We’ve made a start, and now women in leadership roles, or those aspiring to the top, have an opportunity to examine the difficulties, challenges and opportunities ahead, writes Vijaya Nath
When thinking about women leaders, I am often reminded of Judith Shakespeare, the tragic fictional character created by Virginia Woolf in 1929.
In A Room of One’s Own, the author concluded that even if Judith had been as talented as William, she wouldn’t have been as successful because society treated women differently, preventing many female writers from achieving their potential.
‘More than half the presidents of the Royal Colleges in England are now women’
A huge amount has changed since Judith was created, including in the health system.
Looking back on the NHS in 2015, will this year prove to be a turning point where women were able to achieve their potential?
When compared with the corporate sector, the NHS can boast of some encouraging progress.
More than half the presidents of the royal colleges in England are now women, with Clare Marx last year becoming the first female president of the Royal College of Surgeons – an organisation representing a profession that continues to be heavily male dominated.
‘The traits needed for leadership is an area ripe for debate’
But with NHS Employers estimating that around 40 per cent of chief executives and 20 per cent of medical directors are women, it is clear there is still some way to go. Women make up 70 per cent of the NHS workforce, so they remain under-represented in leadership positions.
HSJ’s newly established Women Leaders network offers women in leadership roles, or those aspiring to be leaders, a safe space in which to examine difficulties, challenges and opportunities.
We know from our executive development programme for women, Athena, that such spaces help women get past the barriers they sometimes put in their own way, like being more self-critical than their male counterparts.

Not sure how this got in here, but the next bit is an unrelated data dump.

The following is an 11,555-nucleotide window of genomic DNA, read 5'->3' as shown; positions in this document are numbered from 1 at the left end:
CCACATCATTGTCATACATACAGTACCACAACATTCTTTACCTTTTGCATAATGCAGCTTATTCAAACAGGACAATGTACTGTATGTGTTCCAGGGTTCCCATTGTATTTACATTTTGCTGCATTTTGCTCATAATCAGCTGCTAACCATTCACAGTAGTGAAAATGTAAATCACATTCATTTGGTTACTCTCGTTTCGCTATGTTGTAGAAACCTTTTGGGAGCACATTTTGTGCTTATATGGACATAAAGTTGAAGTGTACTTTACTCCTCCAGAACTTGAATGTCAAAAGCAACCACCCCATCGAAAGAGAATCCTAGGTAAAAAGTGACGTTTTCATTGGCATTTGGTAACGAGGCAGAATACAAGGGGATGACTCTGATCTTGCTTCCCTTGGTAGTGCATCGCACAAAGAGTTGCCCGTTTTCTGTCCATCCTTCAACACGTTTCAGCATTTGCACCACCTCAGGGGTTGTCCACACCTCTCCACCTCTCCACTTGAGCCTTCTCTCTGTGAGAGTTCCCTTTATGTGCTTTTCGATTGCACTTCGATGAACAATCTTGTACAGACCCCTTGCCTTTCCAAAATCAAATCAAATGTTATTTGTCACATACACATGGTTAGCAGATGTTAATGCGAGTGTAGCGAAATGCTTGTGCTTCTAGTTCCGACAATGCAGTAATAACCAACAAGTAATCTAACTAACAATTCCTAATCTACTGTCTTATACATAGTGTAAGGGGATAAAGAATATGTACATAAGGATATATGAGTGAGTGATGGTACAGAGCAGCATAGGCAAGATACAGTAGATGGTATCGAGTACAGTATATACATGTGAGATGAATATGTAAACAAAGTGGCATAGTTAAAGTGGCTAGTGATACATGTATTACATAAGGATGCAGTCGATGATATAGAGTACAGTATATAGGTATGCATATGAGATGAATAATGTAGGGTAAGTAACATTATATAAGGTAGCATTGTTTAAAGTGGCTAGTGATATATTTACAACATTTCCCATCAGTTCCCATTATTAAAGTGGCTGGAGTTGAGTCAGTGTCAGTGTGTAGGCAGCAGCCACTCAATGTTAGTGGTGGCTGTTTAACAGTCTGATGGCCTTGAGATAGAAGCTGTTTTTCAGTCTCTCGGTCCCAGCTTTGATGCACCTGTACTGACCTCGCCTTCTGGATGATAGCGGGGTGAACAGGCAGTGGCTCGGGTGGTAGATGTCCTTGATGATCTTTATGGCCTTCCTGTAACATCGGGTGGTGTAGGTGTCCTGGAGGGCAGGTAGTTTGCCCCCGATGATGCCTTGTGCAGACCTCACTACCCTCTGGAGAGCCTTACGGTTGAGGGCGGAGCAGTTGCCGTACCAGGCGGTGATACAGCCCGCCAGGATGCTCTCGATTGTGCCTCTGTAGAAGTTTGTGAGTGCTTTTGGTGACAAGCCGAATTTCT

HSJ Women Leaders network
- Visit the HSJ Women Leaders network page
- Request to join by emailing firstname.lastname@example.org
- Join the discussion on Twitter with our account @hsjwomenleaders and by using the hashtag #HSJwomenleaders
- Read the network operating guidelines and objectives
Practical barriers preventing women from taking up leadership positions must also be overcome. Women tend to have more caring responsibilities at home that can make the long working hours of senior positions unattractive.
Other barriers include gender stereotyping, which can contribute to low levels of confidence and self-belief, and cultural expectations of what women should do with their lives.
‘Dealing with the language can greatly influence how women as leaders are perceived and valued’
The traits needed for leadership – and whether women should and do adopt so-called “male traits” in leadership roles – is an area ripe for debate.
The Ban Bossy campaign argues that the word “bossy” deters young girls from becoming leaders. It argues that while boys “assert” themselves and are considered “leaders”, when girls do the same they risk being negatively labelled as “bossy”.
Prompted by the campaign, the Center for Creative Leadership researched the traits and use of the term bossy in the workplace. It found that women are called bossy in the workplace more often than men.
It also found that both genders were as likely as the other to behave in a way typically described as bossy, and that this affected promotion prospects for both genders – although it affected women’s career chances more.
Dealing with the language can greatly influence how women as leaders are perceived and valued by shaping the wider culture of a workplace.
Other means of influencing work culture and nurturing leadership talent include creating adequate talent management systems to identify potential leaders – of both genders and from all backgrounds. This helps provide individuals with the support and development needed for leadership positions.
‘Overcoming these barriers will take a concerted effort’
Too often this type of activity is undervalued when budgets are cut – a mistake when addressing workplace culture is often a more sustaining, long term endeavour.
We still have a long way to go to make true equality a reality; overcoming these barriers will take a concerted effort.
Let’s just hope that when we look back on 2015, we will remember it as a year in which the distance between Judith and William became shorter.
Vijaya Nath is director of leadership development at the King’s Fund